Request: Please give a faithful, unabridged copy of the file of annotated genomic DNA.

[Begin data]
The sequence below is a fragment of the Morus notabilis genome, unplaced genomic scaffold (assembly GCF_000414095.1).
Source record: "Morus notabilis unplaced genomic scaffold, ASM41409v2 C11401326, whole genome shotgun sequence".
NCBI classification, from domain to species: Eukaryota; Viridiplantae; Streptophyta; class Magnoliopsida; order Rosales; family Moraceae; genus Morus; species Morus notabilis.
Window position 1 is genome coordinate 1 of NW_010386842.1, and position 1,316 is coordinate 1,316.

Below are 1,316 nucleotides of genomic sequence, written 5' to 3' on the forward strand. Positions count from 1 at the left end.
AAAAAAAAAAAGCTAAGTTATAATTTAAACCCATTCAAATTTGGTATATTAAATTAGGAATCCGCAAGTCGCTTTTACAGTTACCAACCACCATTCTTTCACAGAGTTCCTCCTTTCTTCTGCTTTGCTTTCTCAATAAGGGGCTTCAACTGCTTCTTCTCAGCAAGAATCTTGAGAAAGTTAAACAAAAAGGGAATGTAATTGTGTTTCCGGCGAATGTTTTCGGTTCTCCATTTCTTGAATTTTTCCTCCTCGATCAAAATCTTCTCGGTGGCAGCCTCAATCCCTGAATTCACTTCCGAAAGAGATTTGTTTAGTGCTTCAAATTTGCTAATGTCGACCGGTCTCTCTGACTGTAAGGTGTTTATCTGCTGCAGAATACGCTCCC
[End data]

The sequence below is a fragment of the Morus notabilis genome, unplaced genomic scaffold (assembly GCF_000414095.1).
Source record: "Morus notabilis unplaced genomic scaffold, ASM41409v2 C11401326, whole genome shotgun sequence".
NCBI classification, from domain to species: Eukaryota; Viridiplantae; Streptophyta; class Magnoliopsida; order Rosales; family Moraceae; genus Morus; species Morus notabilis.
Window position 1 is genome coordinate 1 of NW_010386842.1, and position 1,316 is coordinate 1,316.

Below are 1,316 nucleotides of genomic sequence, written 5' to 3' on the forward strand. Positions count from 1 at the left end.
AAAAAAAAAAAGCTAAGTTATAATTTAAACCCATTCAAATTTGGTATATTAAATTAGGAATCCGCAAGTCGCTTTTACAGTTACCAACCACCATTCTTTCACAGAGTTCCTCCTTTCTTCTGCTTTGCTTTCTCAATAAGGGGCTTCAACTGCTTCTTCTCAGCAAGAATCTTGAGAAAGTTAAACAAAAAGGGAATGTAATTGTGTTTCCGGCGAATGTTTTCGGTTCTCCATTTCTTGAATTTTTCCTCCTCGATCAAAATCTTCTCGGTGGCAGCCTCAATCCCTGAATTCACTTCCGAAAGAGATTTGTTTAGTGCTTCAAATTTGCTAATGTCGACCGGTCTCTCTGACTGTAAGGTGTTTATCTGCTGCAGAATACGCTCCC